Sometimes small towns hold the biggest secrets.
Ambitious young attorney Tom Crane is about to become a partner in a high-profile Atlanta law firm. But first he must clear one final matter from his docket—the closing of his deceased father's law practice in his hometown of Bethel, Georgia. Killed in a mysterious boating accident, John Crane didn't appear to leave his son anything except the hassle of wrapping up loose ends.
But instead of celebrating his promotion, Tom finds himself packing up his office, having suddenly been "consolidated." To add insult to injury, that same night his girlfriend breaks up with him . . . by letter.
Returning to Bethel with no sense of his future and no faith to fall back on, Tom just wants to settle his father's final affairs and get back to Atlanta. But then he runs into an unexpected roadblock—two million dollars of unclaimed money stashed in a secret bank account. And evidence that his father's death may not have been accidental. Worse still, a trail of data suggests his father played a role in an international fraud operation.
Tom follows the money into a tangled web of lies, theft, and betrayal. Along the way, he meets a woman who is as beguiling as she is beautiful. And her interest in the outcome of the case is just as high as his. She challenges Tom's assumptions . . . and his faith. Now he has to decide who he can trust—and how far a father's love can reach.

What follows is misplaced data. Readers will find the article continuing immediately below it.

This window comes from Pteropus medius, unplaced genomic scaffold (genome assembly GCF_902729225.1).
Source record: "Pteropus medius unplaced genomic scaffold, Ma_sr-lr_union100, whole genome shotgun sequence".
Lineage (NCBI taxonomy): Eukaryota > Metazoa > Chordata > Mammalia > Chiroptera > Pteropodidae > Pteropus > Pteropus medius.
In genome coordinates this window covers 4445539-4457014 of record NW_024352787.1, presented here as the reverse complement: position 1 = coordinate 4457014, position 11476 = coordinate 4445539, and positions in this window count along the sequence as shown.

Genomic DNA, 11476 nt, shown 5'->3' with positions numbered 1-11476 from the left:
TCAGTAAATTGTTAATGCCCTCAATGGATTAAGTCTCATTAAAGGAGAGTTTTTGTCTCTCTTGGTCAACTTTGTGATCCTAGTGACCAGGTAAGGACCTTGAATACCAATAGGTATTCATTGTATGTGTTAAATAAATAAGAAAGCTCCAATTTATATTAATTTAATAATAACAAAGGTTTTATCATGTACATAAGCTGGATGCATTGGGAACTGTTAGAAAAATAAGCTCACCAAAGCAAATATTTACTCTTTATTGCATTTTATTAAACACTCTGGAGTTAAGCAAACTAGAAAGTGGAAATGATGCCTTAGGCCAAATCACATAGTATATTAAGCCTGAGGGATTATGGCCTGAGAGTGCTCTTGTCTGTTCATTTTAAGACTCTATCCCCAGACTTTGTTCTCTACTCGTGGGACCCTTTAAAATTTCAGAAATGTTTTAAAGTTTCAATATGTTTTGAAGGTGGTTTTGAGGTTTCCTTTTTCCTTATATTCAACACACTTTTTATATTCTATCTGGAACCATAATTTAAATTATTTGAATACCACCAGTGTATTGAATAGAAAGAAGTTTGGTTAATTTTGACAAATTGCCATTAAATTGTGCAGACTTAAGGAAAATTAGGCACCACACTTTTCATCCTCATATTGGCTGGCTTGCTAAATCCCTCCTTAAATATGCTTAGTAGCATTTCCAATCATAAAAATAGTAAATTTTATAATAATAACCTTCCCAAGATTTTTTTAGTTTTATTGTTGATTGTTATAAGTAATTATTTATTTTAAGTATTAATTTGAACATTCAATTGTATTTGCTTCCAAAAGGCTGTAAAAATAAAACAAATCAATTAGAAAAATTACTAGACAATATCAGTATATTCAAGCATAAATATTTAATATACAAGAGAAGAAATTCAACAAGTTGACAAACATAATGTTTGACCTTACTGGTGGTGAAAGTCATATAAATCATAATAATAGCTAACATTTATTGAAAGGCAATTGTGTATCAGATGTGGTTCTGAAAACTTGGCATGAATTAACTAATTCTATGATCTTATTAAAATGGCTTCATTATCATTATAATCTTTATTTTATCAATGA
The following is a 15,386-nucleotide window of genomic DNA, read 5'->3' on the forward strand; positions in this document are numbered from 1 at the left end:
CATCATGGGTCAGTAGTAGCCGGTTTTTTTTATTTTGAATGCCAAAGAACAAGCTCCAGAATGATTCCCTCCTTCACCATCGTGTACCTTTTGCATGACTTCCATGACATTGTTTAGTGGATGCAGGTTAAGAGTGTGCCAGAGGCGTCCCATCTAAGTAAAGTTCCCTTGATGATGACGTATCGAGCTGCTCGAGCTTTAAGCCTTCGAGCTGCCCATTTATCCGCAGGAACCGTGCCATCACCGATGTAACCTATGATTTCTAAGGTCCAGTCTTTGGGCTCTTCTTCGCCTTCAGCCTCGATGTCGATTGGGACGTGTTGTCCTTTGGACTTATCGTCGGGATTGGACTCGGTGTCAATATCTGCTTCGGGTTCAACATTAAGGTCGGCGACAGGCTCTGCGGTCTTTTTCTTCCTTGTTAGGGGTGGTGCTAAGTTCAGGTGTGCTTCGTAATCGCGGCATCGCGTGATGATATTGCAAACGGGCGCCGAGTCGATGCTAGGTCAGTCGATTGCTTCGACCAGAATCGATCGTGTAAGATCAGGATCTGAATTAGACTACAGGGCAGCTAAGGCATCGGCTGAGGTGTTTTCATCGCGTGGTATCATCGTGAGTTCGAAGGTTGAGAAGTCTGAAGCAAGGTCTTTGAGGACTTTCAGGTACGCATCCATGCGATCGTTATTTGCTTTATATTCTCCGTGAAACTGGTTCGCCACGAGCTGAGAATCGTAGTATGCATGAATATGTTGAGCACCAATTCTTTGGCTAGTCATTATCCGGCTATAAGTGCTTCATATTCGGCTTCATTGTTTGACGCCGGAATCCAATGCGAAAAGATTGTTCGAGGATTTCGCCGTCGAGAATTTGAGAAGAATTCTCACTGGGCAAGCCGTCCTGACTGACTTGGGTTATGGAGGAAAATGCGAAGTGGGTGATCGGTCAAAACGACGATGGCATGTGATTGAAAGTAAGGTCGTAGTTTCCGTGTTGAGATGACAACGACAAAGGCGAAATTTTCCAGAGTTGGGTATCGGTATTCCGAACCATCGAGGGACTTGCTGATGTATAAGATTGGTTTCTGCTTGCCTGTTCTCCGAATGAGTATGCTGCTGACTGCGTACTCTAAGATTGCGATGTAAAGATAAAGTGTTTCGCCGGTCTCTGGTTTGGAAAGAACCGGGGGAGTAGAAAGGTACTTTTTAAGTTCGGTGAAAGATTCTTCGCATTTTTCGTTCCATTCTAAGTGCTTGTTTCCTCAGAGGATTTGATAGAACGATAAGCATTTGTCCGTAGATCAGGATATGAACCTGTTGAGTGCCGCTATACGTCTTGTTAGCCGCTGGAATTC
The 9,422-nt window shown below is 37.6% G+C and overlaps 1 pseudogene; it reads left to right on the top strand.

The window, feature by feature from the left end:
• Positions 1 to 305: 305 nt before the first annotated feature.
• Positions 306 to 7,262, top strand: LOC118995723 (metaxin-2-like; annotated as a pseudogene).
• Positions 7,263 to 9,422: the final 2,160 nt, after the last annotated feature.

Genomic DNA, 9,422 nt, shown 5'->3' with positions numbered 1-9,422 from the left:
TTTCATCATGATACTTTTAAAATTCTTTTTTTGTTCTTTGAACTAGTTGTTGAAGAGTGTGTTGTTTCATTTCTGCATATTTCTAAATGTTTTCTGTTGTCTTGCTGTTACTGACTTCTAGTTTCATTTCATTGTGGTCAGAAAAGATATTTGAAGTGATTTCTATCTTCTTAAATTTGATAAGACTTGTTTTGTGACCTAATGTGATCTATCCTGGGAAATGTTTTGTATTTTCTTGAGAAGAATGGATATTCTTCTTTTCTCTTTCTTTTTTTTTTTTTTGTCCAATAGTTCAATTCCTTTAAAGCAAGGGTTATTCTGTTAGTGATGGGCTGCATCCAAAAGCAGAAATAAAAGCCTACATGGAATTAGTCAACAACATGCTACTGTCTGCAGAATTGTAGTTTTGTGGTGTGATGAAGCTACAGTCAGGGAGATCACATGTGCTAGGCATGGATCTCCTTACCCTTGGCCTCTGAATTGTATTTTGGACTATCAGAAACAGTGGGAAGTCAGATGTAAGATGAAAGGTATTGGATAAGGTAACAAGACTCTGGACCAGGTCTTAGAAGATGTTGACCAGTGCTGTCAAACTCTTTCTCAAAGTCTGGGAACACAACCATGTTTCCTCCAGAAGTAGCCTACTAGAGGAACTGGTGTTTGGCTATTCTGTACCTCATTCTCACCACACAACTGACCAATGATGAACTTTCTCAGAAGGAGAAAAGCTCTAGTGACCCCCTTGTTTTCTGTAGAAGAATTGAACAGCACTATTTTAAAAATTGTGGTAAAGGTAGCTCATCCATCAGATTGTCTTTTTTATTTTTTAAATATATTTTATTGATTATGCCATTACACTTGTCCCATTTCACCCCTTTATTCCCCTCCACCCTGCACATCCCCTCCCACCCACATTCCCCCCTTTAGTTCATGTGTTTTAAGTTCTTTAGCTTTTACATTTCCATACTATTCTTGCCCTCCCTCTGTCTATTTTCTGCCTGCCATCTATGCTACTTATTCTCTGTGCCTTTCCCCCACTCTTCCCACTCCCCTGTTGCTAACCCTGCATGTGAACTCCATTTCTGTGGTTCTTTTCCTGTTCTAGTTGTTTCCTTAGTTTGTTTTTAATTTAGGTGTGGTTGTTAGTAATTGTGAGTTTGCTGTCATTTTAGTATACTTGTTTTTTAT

Christy Award winning Whitlow (Greater Love) is a lawyer who knows his profession, as his newest legal thriller shows. Tom Crane is a hotshot young Atlanta lawyer who thinks he's about to become partner. Instead he gets pink-slipped, and dumped by his girlfriend, giving him lots of time to close out the smalltown law practice of his late father, who died in a boating accident. Circumstances slowly suggest that his father's death was not an accident; a second man who died in the boating accident has a beautiful daughter interested in the truth behind her father's death, and she's also an evangelical Christian. Characterizations are plausible, the mystery develops at a good pace, and the villain's a surprise. The Christian elements are heavy but not sappy; their centrality in the story will limit the potential audience to those already in sympathy with Christian fiction requirements. It's welcome relief nonetheless to have Christian fiction that doesn't center on romance, and Whitlow is certainly a competent writer.
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A real page turner, I could hardly put it down.